But Jared McMicken of Wyalusing said the agreement reached Thursday provides little comfort since his drinking water was ruined by nearby drilling, and his family must move.
"We've lost our house, and we're not going to get out of it what we got into it," he said. "We have a bunch of people who have to leave their homes."
The dispute with Oklahoma-based Chesapeake Energy began in 2010. Wyalusing is about 160 miles northwest of Philadelphia.
McMicken said he and the other families in the case insisted that any settlement be made public. The arbitration trial began this week and was settled on the fourth day.
Attorney Todd O'Malley said he believes this is the first case involving pollution in the Marcellus Shale region where settlement terms were publicly disclosed. Past disputes have been sealed.
The Marcellus is a gas-rich rock formation thousands of feet under large parts of Pennsylvania, New York, Ohio and West Virginia. Over the past five years, advances in drilling technology made the gas accessible, leading to a boom in production, jobs, and profits—and a drop in natural gas prices for consumers.
Chesapeake said in a statement that it believes there is no permanent damage to the properties and that other water wells in the area showed natural contamination before drilling began. McMicken disputed that, saying his water and that of his neighbors was fine before the drilling.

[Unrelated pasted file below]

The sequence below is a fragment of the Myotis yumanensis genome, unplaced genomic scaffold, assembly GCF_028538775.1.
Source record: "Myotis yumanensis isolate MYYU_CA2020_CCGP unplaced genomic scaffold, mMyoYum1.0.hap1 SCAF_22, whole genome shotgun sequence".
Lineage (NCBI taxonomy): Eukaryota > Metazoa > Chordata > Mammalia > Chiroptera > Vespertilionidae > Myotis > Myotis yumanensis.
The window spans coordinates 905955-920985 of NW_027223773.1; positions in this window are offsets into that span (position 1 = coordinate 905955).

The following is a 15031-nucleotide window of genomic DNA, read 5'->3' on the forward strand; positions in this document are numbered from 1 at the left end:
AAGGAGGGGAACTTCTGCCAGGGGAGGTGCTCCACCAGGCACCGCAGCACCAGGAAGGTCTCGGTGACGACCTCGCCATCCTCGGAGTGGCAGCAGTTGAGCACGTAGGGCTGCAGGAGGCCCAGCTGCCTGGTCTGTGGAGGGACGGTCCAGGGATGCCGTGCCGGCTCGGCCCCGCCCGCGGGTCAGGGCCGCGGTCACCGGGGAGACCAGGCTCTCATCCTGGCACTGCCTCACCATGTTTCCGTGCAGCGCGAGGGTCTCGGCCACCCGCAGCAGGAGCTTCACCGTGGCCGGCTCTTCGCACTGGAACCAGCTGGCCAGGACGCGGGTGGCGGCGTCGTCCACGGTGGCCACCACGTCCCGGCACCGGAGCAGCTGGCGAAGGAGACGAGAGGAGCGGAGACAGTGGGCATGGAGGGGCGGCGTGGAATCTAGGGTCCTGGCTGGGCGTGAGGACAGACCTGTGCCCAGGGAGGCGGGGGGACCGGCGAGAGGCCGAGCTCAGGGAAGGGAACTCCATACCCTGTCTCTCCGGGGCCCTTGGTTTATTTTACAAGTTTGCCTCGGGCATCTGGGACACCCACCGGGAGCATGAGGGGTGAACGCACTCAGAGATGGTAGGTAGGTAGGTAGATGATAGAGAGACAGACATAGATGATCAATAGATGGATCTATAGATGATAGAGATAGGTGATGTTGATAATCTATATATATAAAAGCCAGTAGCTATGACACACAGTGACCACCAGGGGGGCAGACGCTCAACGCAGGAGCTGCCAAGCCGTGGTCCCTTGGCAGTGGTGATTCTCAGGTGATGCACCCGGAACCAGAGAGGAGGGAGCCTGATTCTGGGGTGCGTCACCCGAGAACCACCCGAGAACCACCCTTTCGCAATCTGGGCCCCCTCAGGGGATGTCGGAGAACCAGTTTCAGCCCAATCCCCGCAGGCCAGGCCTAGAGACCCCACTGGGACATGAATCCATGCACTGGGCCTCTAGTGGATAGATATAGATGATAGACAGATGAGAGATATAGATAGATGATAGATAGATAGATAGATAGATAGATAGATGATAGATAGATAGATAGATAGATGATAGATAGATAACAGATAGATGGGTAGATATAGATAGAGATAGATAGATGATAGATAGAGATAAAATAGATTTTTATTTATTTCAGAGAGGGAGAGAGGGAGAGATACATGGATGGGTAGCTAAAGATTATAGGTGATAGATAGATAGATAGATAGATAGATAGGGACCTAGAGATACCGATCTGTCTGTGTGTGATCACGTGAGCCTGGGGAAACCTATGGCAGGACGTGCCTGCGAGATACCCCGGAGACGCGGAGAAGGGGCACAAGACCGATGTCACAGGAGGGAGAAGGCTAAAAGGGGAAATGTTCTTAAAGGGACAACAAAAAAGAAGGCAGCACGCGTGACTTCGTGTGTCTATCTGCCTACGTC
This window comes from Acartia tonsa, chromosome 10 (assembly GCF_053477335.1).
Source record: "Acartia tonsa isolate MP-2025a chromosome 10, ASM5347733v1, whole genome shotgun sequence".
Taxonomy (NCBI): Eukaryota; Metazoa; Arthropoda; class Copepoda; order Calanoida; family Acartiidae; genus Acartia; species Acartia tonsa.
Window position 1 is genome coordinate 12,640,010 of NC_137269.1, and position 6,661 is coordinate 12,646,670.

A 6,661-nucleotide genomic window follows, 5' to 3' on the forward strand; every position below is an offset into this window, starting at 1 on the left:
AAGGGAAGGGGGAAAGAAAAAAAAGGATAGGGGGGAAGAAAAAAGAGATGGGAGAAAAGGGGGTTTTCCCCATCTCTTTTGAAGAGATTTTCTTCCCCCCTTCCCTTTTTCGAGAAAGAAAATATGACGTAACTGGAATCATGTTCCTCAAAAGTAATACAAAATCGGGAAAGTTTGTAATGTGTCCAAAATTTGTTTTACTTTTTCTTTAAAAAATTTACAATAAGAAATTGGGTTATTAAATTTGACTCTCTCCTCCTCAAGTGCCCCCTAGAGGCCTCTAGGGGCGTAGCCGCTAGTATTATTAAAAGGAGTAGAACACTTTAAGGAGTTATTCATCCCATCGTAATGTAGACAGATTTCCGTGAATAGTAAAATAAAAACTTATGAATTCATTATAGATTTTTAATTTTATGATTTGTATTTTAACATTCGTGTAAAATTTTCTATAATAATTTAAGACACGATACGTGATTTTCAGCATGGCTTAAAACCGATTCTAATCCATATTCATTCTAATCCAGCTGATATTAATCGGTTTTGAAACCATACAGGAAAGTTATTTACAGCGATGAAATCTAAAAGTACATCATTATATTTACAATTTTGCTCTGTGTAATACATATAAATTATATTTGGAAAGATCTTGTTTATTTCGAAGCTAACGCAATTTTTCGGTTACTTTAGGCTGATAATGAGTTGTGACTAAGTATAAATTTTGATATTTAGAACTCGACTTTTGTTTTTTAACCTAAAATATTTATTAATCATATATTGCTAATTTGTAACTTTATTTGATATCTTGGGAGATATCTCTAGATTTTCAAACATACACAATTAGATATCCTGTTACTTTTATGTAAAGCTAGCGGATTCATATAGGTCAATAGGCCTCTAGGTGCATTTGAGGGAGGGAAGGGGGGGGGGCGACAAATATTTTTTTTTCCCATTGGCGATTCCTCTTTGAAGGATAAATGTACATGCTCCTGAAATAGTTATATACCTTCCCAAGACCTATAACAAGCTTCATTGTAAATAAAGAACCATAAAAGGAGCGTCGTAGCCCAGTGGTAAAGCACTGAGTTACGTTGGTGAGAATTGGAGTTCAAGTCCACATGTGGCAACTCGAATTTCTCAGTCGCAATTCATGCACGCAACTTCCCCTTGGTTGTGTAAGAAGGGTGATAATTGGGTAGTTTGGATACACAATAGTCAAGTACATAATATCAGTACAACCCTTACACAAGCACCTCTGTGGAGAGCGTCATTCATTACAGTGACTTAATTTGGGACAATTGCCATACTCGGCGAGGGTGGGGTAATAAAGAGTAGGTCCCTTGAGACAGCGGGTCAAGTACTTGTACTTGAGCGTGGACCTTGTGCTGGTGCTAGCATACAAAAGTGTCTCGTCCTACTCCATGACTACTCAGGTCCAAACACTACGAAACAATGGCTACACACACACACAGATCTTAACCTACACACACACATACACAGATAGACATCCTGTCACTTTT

Last year the Pennsylvania Department of Environmental Protection fined Chesapeake just over $1 million for contaminating the water supplies of 16 families in the area, including McMicken's. A transcript of expert testimony in the settlement showed that experts from DEP agreed that faulty cement casings on the wells allowed gas and other substances to migrate from deep underground and pollute the water wells.
"They screwed up all the wells on this mountain. Anybody that lives in this area, are going to pay the price over time," McMicken said.
Attorney John Romano said he's representing about 30 other families in the region with similar claims.
Under the terms of the settlement the families will have to give Chesapeake the properties by the end of 2012.
"While Chesapeake remains confident that the water supply is consistent with area water quality standards, it has entered into the settlement so the families and the company could bring closure to the matter," the company said.